Why is it that every time New Year’s swings around, companies assume I want to morph into a glittery dress with sky high heels?
I just watched a segment on The Today Show about What To Wear for New Years Eve and even though the clothes are new, it all felt dated. Women stepped out (with the obligatory hand on hip), twirled and didn’t break a smile while dressed in the shiniest baco foil-like outfits. Sequins, glitter, chain mail in silver or gold lurex. It was all there. Then the accessories, bags, earrings and/or (I used that term loosely since it’s often both) necklaces covered in feathers or some form of dangly pieces to “compliment” the baco foil dresses. Trust me, I get the appeal of ringing in New Year’s in a party dress but I feel like the predictability of assuming I want to look like a shining star is getting old.
For starters, millions of us will be spending the night in with our feet up. For those that aren’t I’d like to think that we’ve evolved beyond the foil.
Here’s a novel concept: we are all individual so why give suggestions that don’t accentuate that? What if I feel like wearing flats (shock horror) or (take a seat for this one) a pair of trainers or the Stella silver platforms with a dress? Don’t make us look like a game show host’s bit of fluff revealing a new car (Mum switched channels from The Today Show to one of those shows where audiences squeal at winning a new food blender).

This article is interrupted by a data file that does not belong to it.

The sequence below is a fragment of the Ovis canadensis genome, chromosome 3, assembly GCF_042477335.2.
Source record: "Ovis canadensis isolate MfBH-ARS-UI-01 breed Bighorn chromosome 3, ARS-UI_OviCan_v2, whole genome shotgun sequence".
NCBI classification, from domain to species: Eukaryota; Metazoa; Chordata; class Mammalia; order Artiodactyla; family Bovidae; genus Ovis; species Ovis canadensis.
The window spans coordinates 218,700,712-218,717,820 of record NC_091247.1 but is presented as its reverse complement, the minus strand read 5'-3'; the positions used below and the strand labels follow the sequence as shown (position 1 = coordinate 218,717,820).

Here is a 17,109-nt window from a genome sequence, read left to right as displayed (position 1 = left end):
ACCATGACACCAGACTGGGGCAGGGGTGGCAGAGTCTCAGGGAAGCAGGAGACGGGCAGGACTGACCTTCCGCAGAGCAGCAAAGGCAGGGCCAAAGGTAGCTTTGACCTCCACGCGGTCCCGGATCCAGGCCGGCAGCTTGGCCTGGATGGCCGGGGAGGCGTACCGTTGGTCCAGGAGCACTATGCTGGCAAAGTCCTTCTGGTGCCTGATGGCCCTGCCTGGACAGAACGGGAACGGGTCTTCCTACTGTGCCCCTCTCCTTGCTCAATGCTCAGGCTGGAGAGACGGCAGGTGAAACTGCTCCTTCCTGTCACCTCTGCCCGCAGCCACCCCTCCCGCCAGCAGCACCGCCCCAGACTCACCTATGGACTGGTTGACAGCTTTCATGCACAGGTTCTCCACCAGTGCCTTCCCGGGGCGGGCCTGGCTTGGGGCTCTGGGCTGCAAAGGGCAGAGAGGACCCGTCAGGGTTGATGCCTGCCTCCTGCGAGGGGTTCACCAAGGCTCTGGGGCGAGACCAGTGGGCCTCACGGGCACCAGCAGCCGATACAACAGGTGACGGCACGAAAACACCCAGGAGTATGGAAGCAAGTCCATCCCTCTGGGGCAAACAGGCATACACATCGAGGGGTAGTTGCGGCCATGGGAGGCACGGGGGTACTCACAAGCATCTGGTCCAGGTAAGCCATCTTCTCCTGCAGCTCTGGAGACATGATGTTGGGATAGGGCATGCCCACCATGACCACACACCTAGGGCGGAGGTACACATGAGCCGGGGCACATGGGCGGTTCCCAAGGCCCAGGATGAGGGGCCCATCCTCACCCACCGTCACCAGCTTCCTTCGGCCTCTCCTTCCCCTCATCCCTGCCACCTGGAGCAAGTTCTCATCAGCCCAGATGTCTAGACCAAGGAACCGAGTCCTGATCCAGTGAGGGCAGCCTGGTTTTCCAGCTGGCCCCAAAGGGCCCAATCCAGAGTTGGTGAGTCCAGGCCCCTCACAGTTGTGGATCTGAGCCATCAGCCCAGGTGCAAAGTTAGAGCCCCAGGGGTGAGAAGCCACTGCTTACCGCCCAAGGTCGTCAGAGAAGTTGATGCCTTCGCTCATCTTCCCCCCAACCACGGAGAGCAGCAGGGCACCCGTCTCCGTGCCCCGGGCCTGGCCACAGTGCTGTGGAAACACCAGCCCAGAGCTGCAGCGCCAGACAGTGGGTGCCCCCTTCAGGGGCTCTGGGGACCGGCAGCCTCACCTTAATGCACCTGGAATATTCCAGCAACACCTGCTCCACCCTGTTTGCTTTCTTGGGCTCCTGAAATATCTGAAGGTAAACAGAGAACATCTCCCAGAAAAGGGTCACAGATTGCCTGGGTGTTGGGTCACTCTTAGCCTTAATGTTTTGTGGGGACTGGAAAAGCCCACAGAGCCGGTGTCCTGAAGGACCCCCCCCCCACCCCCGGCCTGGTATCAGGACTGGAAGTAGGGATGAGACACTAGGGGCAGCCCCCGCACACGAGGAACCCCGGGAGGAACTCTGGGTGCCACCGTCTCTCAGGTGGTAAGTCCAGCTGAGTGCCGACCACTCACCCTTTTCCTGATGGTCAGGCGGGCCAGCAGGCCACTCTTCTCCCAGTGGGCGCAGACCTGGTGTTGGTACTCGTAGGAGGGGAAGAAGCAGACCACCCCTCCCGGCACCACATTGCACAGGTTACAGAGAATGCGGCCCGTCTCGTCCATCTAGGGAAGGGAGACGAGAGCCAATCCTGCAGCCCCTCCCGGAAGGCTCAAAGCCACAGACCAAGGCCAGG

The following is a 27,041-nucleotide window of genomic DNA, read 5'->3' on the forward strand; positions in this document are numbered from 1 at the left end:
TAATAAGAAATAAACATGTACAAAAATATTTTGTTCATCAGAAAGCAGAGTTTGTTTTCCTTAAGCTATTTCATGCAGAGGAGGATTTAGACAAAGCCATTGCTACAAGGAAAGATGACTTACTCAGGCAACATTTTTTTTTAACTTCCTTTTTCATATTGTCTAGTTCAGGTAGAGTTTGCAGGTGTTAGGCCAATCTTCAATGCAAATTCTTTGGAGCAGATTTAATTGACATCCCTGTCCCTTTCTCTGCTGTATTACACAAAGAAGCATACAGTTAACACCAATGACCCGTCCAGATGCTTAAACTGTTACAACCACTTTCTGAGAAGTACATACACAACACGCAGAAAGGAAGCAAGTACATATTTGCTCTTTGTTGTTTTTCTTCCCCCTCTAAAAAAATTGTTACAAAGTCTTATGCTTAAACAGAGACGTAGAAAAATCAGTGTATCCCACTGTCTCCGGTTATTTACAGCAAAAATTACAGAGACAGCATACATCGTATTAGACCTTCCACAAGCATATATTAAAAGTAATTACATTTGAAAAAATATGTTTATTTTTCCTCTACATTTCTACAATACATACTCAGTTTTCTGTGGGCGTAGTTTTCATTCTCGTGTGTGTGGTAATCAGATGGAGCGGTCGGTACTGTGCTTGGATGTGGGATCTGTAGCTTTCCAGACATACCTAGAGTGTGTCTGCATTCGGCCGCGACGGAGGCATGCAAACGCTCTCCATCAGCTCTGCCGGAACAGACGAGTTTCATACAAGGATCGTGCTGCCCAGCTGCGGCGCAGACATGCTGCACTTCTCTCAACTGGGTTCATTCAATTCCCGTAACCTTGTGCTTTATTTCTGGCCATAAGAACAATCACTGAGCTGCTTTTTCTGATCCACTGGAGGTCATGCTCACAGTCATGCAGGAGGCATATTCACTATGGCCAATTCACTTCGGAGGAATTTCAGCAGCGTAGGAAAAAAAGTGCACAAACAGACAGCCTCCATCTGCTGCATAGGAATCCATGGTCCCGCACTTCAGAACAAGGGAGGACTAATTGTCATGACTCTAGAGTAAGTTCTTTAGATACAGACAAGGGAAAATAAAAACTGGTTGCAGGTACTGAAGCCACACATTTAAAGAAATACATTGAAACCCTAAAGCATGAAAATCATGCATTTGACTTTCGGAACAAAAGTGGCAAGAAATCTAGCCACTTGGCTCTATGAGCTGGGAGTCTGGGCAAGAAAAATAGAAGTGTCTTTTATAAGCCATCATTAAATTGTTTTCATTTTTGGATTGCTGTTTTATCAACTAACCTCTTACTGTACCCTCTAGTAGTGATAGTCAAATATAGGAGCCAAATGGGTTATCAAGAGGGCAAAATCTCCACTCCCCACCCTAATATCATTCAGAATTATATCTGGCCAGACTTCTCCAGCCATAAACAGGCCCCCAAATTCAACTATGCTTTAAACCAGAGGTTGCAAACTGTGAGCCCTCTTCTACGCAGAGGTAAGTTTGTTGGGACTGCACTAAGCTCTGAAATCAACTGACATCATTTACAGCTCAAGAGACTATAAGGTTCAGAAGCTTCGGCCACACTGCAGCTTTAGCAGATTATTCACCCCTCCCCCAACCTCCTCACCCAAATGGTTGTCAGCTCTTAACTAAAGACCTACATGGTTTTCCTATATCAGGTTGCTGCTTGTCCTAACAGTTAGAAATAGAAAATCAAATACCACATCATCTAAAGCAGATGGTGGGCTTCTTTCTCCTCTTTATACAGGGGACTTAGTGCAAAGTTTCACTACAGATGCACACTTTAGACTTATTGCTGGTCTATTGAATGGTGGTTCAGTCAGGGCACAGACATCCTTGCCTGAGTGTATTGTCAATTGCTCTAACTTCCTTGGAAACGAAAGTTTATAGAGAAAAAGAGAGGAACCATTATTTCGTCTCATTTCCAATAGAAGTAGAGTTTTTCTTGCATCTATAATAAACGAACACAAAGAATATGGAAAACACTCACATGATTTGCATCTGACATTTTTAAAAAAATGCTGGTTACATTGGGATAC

My idea of a look for New Years? An oversized tuxedo pant suit with no top under it and smokey eyes. If your top shelf is beyond a B cup, then layer a cami with a built in tit contraption. Either way you get the point.
If I see another New Year’s fashion piece based around Saturday Night Fever I am going to kill myself. I’m being dramatic of course and yes I’m looking at you Saint Laurent for building an entire aesthetic around that vibe tweaked with ripped fishnets and f**ked up hair and make up (which I actually dig).
So here’s to the alternative New Year’s. Out with the old and in with the REALLY new: